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Cereal rye cover crop analysis

Article cover photo
The On-Farm Network is in the process of analyzing yield results from fields planted to cover crops. Joseph Murphy/Iowa Soybean Association

By Scott Nelson, ISA On-Farm Network director

Over the past three years, the On-Farm Network has collected cover crops research from more than 100 locations. Various species and blends of cover crops were compared to no-cover strips as part of replicated strip trials. Most of these trials were conducted by first-time, novice users of cover crops. Recently, yield responses of soybeans and corn to fall planted cereal rye were analyzed.

The average effect of cereal rye cover crop on soybean yield was 0.3 bushels, not significant in our analysis. Locations responded differently to cereal rye with some locations realizing a 3 bu/A yield advantage. Understanding why these locations responded positively to cover crops is very important for making cover crops profitable in the short-term. This understanding involves an on-going effort, but for now data shows it was partially due to better stand establishment in the residue for the higher yielding areas.

Figure 1. Yield advantage/disadvantage for soybeans planted into cereal rye cover crop.

A common misperception is that corn planted into cereal rye is naturally lower yielding. In our analysis, when yield responses were averaged across all locations, there was no difference in yield between corn planted into cereal rye or no cereal rye (Figure 2).

Individual locations did seem to respond differently to cereal rye, but most locations showed a small yield advantage. Locations responding negatively to cereal rye could have been due to planting problems in managing the residue, nitrogen immobilization or unknown factors. Locations showing a positive response to cereal rye signifies the potential for cereal rye cover crop to be profitable in the short-term. Regardless of location differences, the results indicate there is no inherent yield disadvantage for planting corn into cereal rye.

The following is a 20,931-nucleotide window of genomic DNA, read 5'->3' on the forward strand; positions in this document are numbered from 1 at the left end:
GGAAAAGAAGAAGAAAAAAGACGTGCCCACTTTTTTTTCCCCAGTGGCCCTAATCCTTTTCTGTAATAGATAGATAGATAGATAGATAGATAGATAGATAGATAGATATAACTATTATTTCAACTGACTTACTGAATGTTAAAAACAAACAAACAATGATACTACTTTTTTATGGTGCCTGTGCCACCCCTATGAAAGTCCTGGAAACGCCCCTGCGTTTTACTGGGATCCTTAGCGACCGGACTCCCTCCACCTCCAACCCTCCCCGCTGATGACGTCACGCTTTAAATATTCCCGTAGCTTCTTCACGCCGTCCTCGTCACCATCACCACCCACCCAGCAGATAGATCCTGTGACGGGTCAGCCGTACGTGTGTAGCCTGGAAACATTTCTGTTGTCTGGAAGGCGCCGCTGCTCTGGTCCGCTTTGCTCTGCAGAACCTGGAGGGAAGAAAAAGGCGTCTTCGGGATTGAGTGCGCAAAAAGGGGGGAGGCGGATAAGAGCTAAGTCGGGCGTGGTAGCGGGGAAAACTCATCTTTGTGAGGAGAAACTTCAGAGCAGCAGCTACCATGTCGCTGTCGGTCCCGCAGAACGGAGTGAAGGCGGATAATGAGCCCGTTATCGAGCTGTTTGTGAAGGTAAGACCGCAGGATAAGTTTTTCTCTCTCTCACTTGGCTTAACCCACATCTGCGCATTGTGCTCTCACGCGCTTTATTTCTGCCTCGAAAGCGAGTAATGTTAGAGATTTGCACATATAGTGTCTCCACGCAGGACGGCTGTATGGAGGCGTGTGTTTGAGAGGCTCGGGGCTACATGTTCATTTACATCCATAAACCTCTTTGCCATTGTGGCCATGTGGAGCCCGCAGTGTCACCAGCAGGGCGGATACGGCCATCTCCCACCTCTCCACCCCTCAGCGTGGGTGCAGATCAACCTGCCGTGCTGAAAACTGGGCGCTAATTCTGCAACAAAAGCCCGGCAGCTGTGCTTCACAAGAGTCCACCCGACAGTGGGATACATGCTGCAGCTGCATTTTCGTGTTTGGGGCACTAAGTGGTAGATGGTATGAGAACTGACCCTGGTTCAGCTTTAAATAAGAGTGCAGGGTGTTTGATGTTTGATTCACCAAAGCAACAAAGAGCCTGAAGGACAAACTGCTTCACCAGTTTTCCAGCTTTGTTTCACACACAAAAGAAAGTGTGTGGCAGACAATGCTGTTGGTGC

Figure 2. Yield advantage/disadvantage for corn planted into cereal rye cover crop.

The locations in this analysis involved fields with no history of cover crops and novice users. Anecdotes from farmers are that yield responses to cover crops become greater with constant cover cropping over time. These claims remain to be verified with on-going research. There were no large yield disadvantages for cereal rye with novice users. This means cover cropping with cereal rye is a stable system in terms of yield with large benefits for control of erosion and other yield limiting factors.

For media inquiries, please contact Katie Johnson, ISA Public Relations Manager at or Aaron Putze, ISA Communications Director at

For permission to republish articles or to request high-res photos contact Aaron Putze at Iowa Soybean Association | 1255 SW Prairie Trail Pkwy | Ankeny | IA | 50023 | US

©2018 Iowa Soybean Association On-Farm Network®. All rights reserved. On-Farm Network® is a registered trademark of the Iowa Soybean Association, Ankeny, IA.Portions of some On-Farm Network trials are paid for in total or in part by the soybean checkoff.

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